The rapper is busy performing his new album, while Samsung are left arguing about it.
US civil liberties group the Electronic Privacy Information Centre (Epic) claim that Jay-Z’s app, which was exclusively available to Samsung customers as part of their deal, collects "massive amounts of personal information from users, including location data". This, according to The BBC.
Jay Z wearing a ridiculous chain
According to Epic, the "Magna Carta app also includes hidden spam techniques" that makes users promote Magna Carta Holy Grail to their friends. The company have also complained about mobile communication phenomenon Snapchat recently.
In a statement, Samsung said: "We are aware of the complaint filed with the FTC and believe it is baseless. Samsung takes customer privacy and the protection of personal information very seriously. "Any information obtained through the application download process was purely for customer verification purposes, app functionality purposes and for marketing communications, but only if the customer requests to receive those marketing communications"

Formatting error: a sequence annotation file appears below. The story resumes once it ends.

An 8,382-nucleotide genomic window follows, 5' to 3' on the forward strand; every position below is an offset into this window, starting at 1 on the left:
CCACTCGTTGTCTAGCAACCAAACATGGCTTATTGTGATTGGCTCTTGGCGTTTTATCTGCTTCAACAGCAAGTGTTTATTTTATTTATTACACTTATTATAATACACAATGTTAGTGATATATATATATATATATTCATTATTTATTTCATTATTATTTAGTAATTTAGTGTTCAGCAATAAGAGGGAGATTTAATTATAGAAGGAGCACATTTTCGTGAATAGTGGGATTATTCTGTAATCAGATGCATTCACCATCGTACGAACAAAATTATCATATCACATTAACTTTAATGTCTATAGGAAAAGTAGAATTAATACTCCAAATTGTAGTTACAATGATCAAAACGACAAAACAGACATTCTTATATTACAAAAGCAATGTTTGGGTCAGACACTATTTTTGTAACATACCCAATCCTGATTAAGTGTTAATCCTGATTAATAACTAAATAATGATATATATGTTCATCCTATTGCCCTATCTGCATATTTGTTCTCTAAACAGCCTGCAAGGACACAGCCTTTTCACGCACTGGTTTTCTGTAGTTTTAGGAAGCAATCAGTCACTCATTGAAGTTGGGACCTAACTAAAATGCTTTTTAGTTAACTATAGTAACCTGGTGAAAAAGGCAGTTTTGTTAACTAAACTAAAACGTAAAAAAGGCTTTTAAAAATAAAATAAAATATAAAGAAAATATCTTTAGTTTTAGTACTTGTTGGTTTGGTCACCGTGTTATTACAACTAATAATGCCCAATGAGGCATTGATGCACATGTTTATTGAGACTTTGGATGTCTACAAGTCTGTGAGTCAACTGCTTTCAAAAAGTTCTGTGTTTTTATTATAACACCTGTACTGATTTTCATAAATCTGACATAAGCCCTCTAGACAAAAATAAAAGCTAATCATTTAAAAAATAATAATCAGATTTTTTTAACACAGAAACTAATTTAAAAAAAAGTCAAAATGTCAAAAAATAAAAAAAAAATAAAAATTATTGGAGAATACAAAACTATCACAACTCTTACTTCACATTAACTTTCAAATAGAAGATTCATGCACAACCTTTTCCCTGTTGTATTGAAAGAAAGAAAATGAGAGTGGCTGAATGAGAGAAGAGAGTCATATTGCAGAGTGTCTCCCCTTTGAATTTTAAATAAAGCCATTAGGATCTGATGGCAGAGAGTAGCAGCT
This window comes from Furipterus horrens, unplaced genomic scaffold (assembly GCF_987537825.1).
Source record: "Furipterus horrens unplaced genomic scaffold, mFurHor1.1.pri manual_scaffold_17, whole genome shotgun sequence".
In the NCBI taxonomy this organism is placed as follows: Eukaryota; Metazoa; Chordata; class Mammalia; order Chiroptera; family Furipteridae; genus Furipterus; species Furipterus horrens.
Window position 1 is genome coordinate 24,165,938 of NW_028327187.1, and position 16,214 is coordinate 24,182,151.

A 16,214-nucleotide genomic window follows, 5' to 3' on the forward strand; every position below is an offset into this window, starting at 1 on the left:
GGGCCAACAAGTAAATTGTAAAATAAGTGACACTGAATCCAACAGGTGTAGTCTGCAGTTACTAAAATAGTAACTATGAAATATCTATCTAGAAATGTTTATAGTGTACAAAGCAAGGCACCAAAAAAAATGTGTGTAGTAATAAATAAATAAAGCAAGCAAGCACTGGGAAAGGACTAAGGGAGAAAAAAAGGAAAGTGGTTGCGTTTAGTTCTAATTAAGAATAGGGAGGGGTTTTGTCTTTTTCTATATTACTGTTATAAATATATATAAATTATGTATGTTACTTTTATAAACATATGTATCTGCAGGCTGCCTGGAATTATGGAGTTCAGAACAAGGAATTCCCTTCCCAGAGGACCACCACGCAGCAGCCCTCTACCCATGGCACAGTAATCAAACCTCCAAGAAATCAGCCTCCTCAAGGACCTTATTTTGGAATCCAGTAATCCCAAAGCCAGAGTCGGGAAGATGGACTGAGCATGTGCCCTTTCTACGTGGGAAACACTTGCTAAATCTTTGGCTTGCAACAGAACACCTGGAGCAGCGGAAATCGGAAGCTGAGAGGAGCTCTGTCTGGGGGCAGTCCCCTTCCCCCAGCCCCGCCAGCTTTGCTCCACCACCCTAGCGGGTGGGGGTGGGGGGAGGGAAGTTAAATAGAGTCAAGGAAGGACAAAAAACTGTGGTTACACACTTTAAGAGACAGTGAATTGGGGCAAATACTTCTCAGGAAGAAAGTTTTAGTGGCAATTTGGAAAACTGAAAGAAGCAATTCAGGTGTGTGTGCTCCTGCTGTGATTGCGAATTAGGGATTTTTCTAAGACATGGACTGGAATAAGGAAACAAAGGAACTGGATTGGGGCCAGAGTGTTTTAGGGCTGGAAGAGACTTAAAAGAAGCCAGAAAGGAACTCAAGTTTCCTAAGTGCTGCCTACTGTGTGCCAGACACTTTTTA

Things haven't gone quite to plan for Jay Z and his new album
Jay-Z’s collberation with Samsung was supposed to be a turn of marketing genius, with customers of the mobile company getting access to Magna Carta Holy Grail before anyone else, and Jay-Z pocketing a cool lump of capital in the process, not to mention all the press it was getting.
But technical issues and these privacy complaints have marred the entire process. "Our permissions are in line with other apps' standard permissions. Samsung is in no way inappropriately using or selling any information obtained from users through the download process," add Samsung.
The Magna Carta Holy Grail app was released on 4 July with Samsung paying $5m (£3.2m) for digital copies for its customers.
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